The ground nobody remembers is White City. Or to give it its full title, White City Stadium.
Opened in 1908 for the Olympics it had a running track & a cycle track and the infield was blessed with both swimming and diving pools. So how did it come to feature in The World Cup? Unlike today, back in the swinging sixties we didn't live, breathe and sleep football (groan) so when the Wembley bosses wouldn't cancel the dog racing for the night, WC stepped in. They only put the one game on, Uraguay v France, and then it was business as usual. In its lifetime it played host to not only athletics and cycling but rugby union, speedway and greyhound racing. They even put on the odd gig.

In July 1973 a festival that included Edgar Winter, Sly & The Family Stone and Canned Heat played to a full house. The Kinks headlined that day and it wasn't without incident. That said it was rare indeed for a Kinks gig to pass without incident. Ray Davies let his potty mouth get the better of him and resigned from the band live on stage. His missus had just left him and poor old Ray went into meltdown. It wasn't the first time, nor would it be the last.

White City closed its doors for the last time in 1983 and, in 1985, they tore it down. Our friends at the BBC live there now.

Monday 14 June 2010

Esso Blues

My first World Cup was Mexico 70. I was football mad and we'd just got a colour TV. It was the dawning of a new age - though not, as it transpired, for English football; little did we know back then, but, we had to fill our boots while we could - we wouldn't be troubling the world stage for another twelve years. But it wasn't just the matches that occupied my time. I had wall-charts to fill in, football cards to swap, even Hartleys were putting the squad on their jam jar lids. All to the backdrop of 'Back Home.' This, however, was all overshadowed by the Esso World Cup coins - the mother of all collecting crazes. Every dad in the land was hounded by their offspring to forget fuel economy. We demanded that the old man went to the forecourt at least three times a week: more petrol meant more coins. And then we had to get the rarities: yer Peter Osgoods and yer Jeff Astles were ten a penny. We needed Henry Newtons and Colin Harveys. Alas, it wasn't to be. My collection was filled with gaps (a little like our defence when we should have beaten the Hun) and so the coins c/w display board (bought separately for the princely sum of 2/6) got flung into the loft with the Christmas decorations and winter woolies. Cash In The Attic? Maybe not.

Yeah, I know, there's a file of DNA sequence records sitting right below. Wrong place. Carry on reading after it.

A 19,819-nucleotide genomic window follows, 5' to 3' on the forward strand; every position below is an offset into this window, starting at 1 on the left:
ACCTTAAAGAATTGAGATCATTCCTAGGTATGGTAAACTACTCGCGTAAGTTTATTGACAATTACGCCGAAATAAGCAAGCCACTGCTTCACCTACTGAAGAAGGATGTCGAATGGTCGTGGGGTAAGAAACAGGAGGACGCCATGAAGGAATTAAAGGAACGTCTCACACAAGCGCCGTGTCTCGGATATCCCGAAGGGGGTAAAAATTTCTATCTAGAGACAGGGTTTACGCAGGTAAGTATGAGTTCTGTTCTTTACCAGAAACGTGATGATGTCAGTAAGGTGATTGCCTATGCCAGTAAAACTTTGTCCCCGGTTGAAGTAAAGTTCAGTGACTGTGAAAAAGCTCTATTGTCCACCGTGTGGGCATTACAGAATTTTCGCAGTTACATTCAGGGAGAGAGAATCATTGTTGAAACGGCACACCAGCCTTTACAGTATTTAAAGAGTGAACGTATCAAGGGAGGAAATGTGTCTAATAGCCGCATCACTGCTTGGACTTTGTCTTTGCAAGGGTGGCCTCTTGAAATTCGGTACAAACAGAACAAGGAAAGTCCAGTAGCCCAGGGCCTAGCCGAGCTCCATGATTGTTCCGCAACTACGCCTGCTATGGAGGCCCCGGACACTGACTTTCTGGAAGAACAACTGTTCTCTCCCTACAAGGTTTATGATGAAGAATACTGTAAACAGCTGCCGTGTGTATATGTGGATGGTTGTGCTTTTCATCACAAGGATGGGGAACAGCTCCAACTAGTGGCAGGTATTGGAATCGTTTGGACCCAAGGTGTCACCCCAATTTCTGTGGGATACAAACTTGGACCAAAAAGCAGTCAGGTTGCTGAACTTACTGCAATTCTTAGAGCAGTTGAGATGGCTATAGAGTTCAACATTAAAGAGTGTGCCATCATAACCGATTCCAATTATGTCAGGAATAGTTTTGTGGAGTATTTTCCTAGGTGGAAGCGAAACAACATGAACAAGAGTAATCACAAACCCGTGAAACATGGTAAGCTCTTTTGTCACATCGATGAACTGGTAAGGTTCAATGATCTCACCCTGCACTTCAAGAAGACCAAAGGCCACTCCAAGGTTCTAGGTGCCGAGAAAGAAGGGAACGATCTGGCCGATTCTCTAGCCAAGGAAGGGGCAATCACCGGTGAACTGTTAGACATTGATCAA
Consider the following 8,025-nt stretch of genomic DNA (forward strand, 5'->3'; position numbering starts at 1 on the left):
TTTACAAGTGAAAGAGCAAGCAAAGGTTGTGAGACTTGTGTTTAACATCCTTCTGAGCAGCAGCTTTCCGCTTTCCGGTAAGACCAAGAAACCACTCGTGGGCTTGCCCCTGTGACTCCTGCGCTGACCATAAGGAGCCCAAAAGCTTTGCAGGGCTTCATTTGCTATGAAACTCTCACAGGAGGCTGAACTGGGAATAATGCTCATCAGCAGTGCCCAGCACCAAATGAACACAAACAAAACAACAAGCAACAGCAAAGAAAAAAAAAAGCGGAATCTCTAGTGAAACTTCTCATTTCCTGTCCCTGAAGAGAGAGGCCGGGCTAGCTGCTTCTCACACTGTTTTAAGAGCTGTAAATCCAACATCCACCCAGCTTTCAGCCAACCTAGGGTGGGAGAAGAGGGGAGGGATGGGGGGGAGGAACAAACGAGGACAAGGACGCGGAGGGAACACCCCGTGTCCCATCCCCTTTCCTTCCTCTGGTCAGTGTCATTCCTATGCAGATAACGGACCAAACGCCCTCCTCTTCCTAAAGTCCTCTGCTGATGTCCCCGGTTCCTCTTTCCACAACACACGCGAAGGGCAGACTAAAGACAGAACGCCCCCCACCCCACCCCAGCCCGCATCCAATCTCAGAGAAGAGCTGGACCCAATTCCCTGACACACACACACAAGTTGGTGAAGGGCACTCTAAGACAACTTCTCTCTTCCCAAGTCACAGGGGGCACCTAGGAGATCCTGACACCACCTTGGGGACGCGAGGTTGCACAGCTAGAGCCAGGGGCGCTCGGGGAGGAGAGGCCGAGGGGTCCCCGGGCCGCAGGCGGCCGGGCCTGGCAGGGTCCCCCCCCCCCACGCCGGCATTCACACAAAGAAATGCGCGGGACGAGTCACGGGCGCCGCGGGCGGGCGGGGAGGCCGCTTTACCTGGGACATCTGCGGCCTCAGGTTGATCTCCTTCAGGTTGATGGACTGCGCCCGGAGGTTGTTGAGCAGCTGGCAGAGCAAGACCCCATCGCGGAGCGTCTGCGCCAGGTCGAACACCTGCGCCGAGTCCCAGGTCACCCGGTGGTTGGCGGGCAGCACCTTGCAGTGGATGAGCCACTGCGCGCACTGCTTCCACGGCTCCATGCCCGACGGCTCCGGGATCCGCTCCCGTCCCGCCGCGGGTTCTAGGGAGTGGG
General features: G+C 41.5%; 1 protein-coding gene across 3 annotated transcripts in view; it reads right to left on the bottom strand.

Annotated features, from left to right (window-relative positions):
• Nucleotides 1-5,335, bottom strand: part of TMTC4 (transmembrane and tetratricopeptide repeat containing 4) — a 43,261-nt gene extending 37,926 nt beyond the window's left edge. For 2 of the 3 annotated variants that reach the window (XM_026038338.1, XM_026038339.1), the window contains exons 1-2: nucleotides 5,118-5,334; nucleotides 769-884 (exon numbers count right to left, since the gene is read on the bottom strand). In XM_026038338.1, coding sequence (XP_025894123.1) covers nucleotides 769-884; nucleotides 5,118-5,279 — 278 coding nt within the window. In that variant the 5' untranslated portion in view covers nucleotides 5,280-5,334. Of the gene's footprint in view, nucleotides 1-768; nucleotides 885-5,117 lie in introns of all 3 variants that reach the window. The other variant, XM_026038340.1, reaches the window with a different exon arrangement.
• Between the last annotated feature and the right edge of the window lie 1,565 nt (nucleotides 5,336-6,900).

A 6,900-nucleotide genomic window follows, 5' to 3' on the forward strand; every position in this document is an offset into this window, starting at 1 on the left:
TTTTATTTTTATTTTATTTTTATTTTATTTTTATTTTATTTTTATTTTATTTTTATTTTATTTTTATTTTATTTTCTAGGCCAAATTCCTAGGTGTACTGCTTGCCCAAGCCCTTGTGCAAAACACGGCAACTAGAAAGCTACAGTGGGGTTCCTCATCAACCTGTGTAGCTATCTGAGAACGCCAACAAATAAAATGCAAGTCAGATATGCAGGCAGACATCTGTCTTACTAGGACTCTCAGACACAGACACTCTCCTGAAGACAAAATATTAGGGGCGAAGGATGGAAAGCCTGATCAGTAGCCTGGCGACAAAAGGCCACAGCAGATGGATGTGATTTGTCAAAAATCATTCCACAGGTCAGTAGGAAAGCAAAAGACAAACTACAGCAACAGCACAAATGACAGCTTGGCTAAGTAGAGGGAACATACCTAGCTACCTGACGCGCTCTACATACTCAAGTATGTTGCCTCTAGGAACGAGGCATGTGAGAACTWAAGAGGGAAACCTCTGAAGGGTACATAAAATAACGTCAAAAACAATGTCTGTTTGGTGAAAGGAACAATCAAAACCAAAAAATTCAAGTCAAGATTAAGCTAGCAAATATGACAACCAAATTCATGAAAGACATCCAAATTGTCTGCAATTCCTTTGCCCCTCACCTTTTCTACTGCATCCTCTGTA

I couldn't leave this piece without mentioning Back Home. Yes, it's been done to death and, yes, it's cheesy. But flip it over and you get a pleasant surprise. Brian Labone and barrel chested Frannie Lee slip anchor with a cracking bit of singalong bubblegum (from the stable of Martin and Coulter, no less).